The World’s Largest Dinosaurs

Focusing on a fascinating group of dinosaurs, the long-necked and long-tailed sauropods, this exhibition draws on paleo-biological research that looks to living organisms in order to make inferences about how these giants were able to thrive for approximately 140 million years.

This unique grouping of species were the largest dinosaurs of their era, measuring over 150 feet tall in some instances. The World’s Largest Dinosaurs takes viewers inside these gigantic reptiles, from their digestion to their brain size and beating heart. The centerpiece of the exhibition is the life-sized, detailed model of a 60-foot-long Mamenchisaurus.

Key Themes:

  • Meet Mamenchisaurus. Standing 11 feet tall at the shoulders and measuring 60 feet long—approximately the size of a tractor-trailer—the centerpiece of this exhibition is a life-sized, fleshed-out model of an 18-year-old female Mamenchisaurus. Though not the largest sauropod, Mamenchisaurus is known for its remarkable 30-foot-long neck, which accounts for fully half of its body size.
  • To provide perspective, a 15-foot-tall replica of a Supersaurus hind leg is displayed among models, specimens and bones of living animals such as a hummingbird, dwarf gecko, African elephant and human.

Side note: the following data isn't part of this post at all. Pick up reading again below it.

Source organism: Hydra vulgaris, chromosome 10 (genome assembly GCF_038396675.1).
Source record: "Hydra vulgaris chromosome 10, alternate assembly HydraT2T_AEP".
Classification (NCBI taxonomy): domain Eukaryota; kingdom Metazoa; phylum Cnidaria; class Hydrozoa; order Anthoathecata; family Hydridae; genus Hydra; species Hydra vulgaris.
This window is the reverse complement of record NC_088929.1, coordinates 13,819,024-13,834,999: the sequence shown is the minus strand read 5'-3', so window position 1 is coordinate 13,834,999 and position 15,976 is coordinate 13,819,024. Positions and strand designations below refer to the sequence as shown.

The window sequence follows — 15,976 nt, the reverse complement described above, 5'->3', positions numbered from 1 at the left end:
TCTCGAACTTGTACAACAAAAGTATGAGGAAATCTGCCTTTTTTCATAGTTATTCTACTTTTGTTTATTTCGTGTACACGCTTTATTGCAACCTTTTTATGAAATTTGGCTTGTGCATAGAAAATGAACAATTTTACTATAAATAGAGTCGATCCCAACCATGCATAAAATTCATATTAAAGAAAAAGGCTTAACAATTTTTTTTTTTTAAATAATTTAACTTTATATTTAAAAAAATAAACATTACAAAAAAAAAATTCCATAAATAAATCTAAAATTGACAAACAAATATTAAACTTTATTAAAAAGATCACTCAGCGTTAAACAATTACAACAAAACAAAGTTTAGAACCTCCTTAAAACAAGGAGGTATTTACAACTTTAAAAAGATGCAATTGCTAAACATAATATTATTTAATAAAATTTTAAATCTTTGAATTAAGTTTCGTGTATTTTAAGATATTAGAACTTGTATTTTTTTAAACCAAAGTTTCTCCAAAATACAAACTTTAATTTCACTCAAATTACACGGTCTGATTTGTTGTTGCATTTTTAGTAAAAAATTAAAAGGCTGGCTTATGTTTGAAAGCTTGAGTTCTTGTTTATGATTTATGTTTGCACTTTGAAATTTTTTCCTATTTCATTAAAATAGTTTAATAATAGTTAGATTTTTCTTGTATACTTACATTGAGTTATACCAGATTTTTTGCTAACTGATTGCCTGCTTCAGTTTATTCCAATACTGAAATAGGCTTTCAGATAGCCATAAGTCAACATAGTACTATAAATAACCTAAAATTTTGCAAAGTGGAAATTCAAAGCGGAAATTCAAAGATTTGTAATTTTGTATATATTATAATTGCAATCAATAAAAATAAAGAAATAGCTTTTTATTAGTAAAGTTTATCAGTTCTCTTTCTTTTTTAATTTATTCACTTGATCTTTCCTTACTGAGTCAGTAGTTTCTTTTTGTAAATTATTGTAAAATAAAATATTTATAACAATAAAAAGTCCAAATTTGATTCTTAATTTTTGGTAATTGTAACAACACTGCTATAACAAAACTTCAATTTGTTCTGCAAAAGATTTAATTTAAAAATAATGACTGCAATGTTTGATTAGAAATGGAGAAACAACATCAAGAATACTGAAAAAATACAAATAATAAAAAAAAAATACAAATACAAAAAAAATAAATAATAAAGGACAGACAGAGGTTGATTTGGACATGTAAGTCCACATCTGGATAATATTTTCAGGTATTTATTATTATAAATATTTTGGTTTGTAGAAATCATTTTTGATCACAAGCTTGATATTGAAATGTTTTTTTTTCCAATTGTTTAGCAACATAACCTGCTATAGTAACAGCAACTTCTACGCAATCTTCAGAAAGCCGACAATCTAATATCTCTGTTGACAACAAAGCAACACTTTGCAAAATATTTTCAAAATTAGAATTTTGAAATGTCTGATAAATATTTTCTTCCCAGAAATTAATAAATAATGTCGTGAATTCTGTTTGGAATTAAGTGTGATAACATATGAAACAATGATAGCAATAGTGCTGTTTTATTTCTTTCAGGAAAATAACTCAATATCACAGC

• Put on goggles and start digging: a sample dig pit, inspired by Howe Quarry in Wyoming—a famous excavation site where over 4,000 sauropod fossils were found by American Museum of Natural History paleontologists—allows visitors to unearth and examine “fossils”. Measuring 11 by 15-feet, the fully-interactive dig pit features sauropod femurs, fibulas, and more for children and adult visitors of all ages to find.

The exhibition is curated by Mark Norell, Division Chair and Macaulay Curator of the American Museum of Natural History’s Division of Paleontology.

The World’s Largest Dinosaurs is organized by the American Museum of Natural History, New York (www.amnh.org), in collaboration with Coolture Marketing, Bogota, Columbia. SCI will host the exhibition October 15, 2022 through April 16, 2023.